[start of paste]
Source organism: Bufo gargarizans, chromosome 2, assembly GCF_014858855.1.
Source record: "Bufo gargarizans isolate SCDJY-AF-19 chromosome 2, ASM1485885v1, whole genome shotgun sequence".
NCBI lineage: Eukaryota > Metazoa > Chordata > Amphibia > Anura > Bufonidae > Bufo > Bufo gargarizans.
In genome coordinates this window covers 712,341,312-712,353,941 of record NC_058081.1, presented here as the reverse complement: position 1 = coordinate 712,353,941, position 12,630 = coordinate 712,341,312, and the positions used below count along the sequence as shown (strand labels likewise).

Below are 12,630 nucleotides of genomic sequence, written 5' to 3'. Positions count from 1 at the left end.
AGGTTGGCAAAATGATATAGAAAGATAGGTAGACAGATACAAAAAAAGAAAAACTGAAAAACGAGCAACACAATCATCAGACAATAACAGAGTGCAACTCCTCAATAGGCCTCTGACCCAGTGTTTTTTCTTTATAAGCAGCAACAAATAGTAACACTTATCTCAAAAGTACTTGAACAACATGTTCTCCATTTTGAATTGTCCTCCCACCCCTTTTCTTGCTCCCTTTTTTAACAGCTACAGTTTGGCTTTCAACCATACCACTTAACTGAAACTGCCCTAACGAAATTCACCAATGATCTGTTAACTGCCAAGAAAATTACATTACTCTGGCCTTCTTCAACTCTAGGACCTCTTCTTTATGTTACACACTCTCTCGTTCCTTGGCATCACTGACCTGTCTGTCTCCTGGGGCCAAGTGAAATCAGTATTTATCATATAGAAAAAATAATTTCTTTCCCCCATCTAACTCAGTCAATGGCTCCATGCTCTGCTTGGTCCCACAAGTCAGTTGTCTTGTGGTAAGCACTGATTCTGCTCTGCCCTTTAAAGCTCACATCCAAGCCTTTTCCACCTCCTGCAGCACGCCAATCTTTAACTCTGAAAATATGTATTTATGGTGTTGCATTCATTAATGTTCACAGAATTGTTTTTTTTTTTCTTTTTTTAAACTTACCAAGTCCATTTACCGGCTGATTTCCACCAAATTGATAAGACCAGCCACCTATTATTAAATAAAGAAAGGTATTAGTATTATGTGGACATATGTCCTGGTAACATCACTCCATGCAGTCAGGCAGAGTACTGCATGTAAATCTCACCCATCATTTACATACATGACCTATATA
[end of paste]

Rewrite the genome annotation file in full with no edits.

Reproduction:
Source organism: Bufo gargarizans, chromosome 2, assembly GCF_014858855.1.
Source record: "Bufo gargarizans isolate SCDJY-AF-19 chromosome 2, ASM1485885v1, whole genome shotgun sequence".
NCBI lineage: Eukaryota > Metazoa > Chordata > Amphibia > Anura > Bufonidae > Bufo > Bufo gargarizans.
In genome coordinates this window covers 712,341,312-712,353,941 of record NC_058081.1, presented here as the reverse complement: position 1 = coordinate 712,353,941, position 12,630 = coordinate 712,341,312, and the positions used below count along the sequence as shown (strand labels likewise).

Below are 12,630 nucleotides of genomic sequence, written 5' to 3'. Positions count from 1 at the left end.
AGGTTGGCAAAATGATATAGAAAGATAGGTAGACAGATACAAAAAAAGAAAAACTGAAAAACGAGCAACACAATCATCAGACAATAACAGAGTGCAACTCCTCAATAGGCCTCTGACCCAGTGTTTTTTCTTTATAAGCAGCAACAAATAGTAACACTTATCTCAAAAGTACTTGAACAACATGTTCTCCATTTTGAATTGTCCTCCCACCCCTTTTCTTGCTCCCTTTTTTAACAGCTACAGTTTGGCTTTCAACCATACCACTTAACTGAAACTGCCCTAACGAAATTCACCAATGATCTGTTAACTGCCAAGAAAATTACATTACTCTGGCCTTCTTCAACTCTAGGACCTCTTCTTTATGTTACACACTCTCTCGTTCCTTGGCATCACTGACCTGTCTGTCTCCTGGGGCCAAGTGAAATCAGTATTTATCATATAGAAAAAATAATTTCTTTCCCCCATCTAACTCAGTCAATGGCTCCATGCTCTGCTTGGTCCCACAAGTCAGTTGTCTTGTGGTAAGCACTGATTCTGCTCTGCCCTTTAAAGCTCACATCCAAGCCTTTTCCACCTCCTGCAGCACGCCAATCTTTAACTCTGAAAATATGTATTTATGGTGTTGCATTCATTAATGTTCACAGAATTGTTTTTTTTTTTCTTTTTTTAAACTTACCAAGTCCATTTACCGGCTGATTTCCACCAAATTGATAAGACCAGCCACCTATTATTAAATAAAGAAAGGTATTAGTATTATGTGGACATATGTCCTGGTAACATCACTCCATGCAGTCAGGCAGAGTACTGCATGTAAATCTCACCCATCATTTACATACATGACCTATATA